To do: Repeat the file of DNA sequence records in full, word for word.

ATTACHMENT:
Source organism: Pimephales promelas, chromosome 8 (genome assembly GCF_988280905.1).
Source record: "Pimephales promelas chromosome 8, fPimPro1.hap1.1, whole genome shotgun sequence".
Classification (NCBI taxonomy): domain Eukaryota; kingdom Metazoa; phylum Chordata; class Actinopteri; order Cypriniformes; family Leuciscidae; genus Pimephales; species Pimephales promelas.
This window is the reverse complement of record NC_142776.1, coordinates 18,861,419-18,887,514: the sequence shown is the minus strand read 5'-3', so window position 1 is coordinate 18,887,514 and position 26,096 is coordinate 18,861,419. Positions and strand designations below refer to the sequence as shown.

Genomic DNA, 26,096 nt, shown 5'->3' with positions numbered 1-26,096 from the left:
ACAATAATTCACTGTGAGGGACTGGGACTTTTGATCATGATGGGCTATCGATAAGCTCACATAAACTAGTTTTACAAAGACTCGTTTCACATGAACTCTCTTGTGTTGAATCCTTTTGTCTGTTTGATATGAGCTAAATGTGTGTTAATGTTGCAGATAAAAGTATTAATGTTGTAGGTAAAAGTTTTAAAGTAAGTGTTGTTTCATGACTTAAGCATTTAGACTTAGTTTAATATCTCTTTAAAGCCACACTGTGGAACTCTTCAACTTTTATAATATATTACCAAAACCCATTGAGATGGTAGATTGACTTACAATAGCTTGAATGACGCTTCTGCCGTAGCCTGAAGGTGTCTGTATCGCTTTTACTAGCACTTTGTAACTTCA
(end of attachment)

Source organism: Pimephales promelas, chromosome 8 (genome assembly GCF_988280905.1).
Source record: "Pimephales promelas chromosome 8, fPimPro1.hap1.1, whole genome shotgun sequence".
Classification (NCBI taxonomy): domain Eukaryota; kingdom Metazoa; phylum Chordata; class Actinopteri; order Cypriniformes; family Leuciscidae; genus Pimephales; species Pimephales promelas.
This window is the reverse complement of record NC_142776.1, coordinates 18,861,419-18,887,514: the sequence shown is the minus strand read 5'-3', so window position 1 is coordinate 18,887,514 and position 26,096 is coordinate 18,861,419. Positions and strand designations below refer to the sequence as shown.

Genomic DNA, 26,096 nt, shown 5'->3' with positions numbered 1-26,096 from the left:
ACAATAATTCACTGTGAGGGACTGGGACTTTTGATCATGATGGGCTATCGATAAGCTCACATAAACTAGTTTTACAAAGACTCGTTTCACATGAACTCTCTTGTGTTGAATCCTTTTGTCTGTTTGATATGAGCTAAATGTGTGTTAATGTTGCAGATAAAAGTATTAATGTTGTAGGTAAAAGTTTTAAAGTAAGTGTTGTTTCATGACTTAAGCATTTAGACTTAGTTTAATATCTCTTTAAAGCCACACTGTGGAACTCTTCAACTTTTATAATATATTACCAAAACCCATTGAGATGGTAGATTGACTTACAATAGCTTGAATGACGCTTCTGCCGTAGCCTGAAGGTGTCTGTATCGCTTTTACTAGCACTTTGTAACTTCA